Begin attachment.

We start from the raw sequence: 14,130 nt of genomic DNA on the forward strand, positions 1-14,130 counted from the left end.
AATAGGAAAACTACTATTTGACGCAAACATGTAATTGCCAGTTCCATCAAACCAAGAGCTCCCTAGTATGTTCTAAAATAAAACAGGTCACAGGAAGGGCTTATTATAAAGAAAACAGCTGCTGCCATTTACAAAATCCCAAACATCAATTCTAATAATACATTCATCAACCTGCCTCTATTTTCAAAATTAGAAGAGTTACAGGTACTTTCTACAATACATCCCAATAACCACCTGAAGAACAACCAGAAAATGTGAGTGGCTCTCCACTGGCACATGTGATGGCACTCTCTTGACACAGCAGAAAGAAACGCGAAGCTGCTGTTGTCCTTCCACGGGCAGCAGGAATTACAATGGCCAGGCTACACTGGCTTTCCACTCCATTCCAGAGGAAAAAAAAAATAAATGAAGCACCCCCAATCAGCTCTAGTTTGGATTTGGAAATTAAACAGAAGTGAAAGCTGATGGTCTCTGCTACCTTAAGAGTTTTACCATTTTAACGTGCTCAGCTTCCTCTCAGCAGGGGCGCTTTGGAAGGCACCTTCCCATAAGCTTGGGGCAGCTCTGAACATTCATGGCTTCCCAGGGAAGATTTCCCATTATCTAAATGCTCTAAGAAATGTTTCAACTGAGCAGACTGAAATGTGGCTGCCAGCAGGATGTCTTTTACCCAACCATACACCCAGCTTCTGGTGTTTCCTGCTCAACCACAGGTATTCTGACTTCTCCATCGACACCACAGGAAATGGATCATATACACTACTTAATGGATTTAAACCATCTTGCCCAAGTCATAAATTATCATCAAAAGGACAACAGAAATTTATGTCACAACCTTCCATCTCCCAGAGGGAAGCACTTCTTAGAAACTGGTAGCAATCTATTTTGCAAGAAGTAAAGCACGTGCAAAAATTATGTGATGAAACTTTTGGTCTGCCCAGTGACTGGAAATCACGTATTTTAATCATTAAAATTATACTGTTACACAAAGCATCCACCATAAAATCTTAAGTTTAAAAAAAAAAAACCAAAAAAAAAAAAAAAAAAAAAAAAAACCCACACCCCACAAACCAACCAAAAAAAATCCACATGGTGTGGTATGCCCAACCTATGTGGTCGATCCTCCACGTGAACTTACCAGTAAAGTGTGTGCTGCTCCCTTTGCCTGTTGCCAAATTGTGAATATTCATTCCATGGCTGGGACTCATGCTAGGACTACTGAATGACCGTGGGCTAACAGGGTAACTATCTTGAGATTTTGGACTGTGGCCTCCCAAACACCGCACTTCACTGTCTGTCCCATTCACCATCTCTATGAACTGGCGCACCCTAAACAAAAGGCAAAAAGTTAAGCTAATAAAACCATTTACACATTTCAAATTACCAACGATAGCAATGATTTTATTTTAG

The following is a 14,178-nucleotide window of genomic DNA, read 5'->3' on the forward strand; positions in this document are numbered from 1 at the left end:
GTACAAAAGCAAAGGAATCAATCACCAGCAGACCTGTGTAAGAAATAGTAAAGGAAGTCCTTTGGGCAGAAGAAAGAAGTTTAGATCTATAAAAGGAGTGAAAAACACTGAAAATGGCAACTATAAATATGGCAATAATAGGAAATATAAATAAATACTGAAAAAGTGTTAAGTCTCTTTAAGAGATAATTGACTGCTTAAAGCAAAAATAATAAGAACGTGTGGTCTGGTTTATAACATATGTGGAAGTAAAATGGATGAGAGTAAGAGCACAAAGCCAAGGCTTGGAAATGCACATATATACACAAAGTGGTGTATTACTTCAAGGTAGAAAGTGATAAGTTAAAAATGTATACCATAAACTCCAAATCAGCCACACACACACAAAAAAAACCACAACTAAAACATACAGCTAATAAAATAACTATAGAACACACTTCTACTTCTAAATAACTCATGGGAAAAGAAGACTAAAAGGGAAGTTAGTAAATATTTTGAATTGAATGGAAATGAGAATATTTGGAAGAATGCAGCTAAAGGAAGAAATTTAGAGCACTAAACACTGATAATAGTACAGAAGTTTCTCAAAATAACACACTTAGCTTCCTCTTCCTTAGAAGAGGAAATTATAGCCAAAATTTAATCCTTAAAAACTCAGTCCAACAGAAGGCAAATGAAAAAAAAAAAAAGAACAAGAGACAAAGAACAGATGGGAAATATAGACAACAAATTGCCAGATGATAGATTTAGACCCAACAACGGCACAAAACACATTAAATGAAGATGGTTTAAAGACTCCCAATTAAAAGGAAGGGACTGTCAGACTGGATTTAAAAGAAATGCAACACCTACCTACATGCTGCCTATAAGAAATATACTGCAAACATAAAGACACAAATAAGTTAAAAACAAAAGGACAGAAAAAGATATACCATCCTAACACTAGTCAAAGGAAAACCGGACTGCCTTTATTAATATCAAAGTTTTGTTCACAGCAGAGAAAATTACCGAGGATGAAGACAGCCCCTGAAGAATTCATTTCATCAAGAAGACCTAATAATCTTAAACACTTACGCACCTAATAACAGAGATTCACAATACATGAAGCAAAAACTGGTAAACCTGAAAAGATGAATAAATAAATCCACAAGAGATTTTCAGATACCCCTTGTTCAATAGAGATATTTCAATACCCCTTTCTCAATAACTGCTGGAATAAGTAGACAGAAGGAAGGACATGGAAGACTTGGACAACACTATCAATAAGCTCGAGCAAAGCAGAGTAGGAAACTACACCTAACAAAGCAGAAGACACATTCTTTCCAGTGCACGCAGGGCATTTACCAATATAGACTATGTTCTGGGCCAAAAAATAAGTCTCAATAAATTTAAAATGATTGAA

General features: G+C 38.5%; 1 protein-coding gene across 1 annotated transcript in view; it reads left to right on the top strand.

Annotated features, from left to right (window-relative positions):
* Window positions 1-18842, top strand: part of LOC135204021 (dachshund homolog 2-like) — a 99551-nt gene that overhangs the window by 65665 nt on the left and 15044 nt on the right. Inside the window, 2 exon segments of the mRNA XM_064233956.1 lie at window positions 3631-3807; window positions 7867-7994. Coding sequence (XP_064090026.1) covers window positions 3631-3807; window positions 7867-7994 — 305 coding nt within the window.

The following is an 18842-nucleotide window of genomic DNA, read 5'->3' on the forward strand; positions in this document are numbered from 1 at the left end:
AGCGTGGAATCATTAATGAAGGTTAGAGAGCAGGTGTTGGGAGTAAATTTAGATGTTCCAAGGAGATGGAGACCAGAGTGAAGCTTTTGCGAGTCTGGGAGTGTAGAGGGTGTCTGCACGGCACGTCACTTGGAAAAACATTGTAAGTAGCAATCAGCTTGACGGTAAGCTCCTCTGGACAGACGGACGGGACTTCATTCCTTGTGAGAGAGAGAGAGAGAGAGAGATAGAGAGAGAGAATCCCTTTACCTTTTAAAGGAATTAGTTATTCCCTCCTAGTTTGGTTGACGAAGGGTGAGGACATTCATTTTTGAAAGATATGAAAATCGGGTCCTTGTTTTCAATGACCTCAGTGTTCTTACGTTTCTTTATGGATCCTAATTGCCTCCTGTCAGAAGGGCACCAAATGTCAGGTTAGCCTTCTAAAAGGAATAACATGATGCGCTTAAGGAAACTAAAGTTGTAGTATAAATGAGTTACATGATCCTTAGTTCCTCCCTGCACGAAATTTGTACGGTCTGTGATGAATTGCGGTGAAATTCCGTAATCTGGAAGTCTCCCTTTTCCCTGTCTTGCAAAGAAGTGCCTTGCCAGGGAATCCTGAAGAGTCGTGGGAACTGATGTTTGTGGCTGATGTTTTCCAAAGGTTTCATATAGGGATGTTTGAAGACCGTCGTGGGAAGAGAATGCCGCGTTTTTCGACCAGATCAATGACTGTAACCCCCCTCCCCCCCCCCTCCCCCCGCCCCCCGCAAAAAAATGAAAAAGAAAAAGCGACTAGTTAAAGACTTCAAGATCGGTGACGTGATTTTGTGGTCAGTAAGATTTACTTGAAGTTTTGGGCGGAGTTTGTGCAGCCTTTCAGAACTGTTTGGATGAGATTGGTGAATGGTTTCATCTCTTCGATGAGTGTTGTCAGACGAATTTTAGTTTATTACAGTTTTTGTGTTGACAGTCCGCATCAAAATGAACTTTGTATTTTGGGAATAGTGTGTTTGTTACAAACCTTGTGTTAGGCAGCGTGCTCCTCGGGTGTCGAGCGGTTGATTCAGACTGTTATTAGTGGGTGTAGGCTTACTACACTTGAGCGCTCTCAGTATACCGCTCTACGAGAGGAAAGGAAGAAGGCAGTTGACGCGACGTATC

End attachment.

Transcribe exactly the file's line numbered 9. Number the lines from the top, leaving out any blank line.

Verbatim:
AGCGTGGAATCATTAATGAAGGTTAGAGAGCAGGTGTTGGGAGTAAATTTAGATGTTCCAAGGAGATGGAGACCAGAGTGAAGCTTTTGCGAGTCTGGGAGTGTAGAGGGTGTCTGCACGGCACGTCACTTGGAAAAACATTGTAAGTAGCAATCAGCTTGACGGTAAGCTCCTCTGGACAGACGGACGGGACTTCATTCCTTGTGAGAGAGAGAGAGAGAGAGAGATAGAGAGAGAGAATCCCTTTACCTTTTAAAGGAATTAGTTATTCCCTCCTAGTTTGGTTGACGAAGGGTGAGGACATTCATTTTTGAAAGATATGAAAATCGGGTCCTTGTTTTCAATGACCTCAGTGTTCTTACGTTTCTTTATGGATCCTAATTGCCTCCTGTCAGAAGGGCACCAAATGTCAGGTTAGCCTTCTAAAAGGAATAACATGATGCGCTTAAGGAAACTAAAGTTGTAGTATAAATGAGTTACATGATCCTTAGTTCCTCCCTGCACGAAATTTGTACGGTCTGTGATGAATTGCGGTGAAATTCCGTAATCTGGAAGTCTCCCTTTTCCCTGTCTTGCAAAGAAGTGCCTTGCCAGGGAATCCTGAAGAGTCGTGGGAACTGATGTTTGTGGCTGATGTTTTCCAAAGGTTTCATATAGGGATGTTTGAAGACCGTCGTGGGAAGAGAATGCCGCGTTTTTCGACCAGATCAATGACTGTAACCCCCCTCCCCCCCCCCTCCCCCCGCCCCCCGCAAAAAAATGAAAAAGAAAAAGCGACTAGTTAAAGACTTCAAGATCGGTGACGTGATTTTGTGGTCAGTAAGATTTACTTGAAGTTTTGGGCGGAGTTTGTGCAGCCTTTCAGAACTGTTTGGATGAGATTGGTGAATGGTTTCATCTCTTCGATGAGTGTTGTCAGACGAATTTTAGTTTATTACAGTTTTTGTGTTGACAGTCCGCATCAAAATGAACTTTGTATTTTGGGAATAGTGTGTTTGTTACAAACCTTGTGTTAGGCAGCGTGCTCCTCGGGTGTCGAGCGGTTGATTCAGACTGTTATTAGTGGGTGTAGGCTTACTACACTTGAGCGCTCTCAGTATACCGCTCTACGAGAGGAAAGGAAGAAGGCAGTTGACGCGACGTATC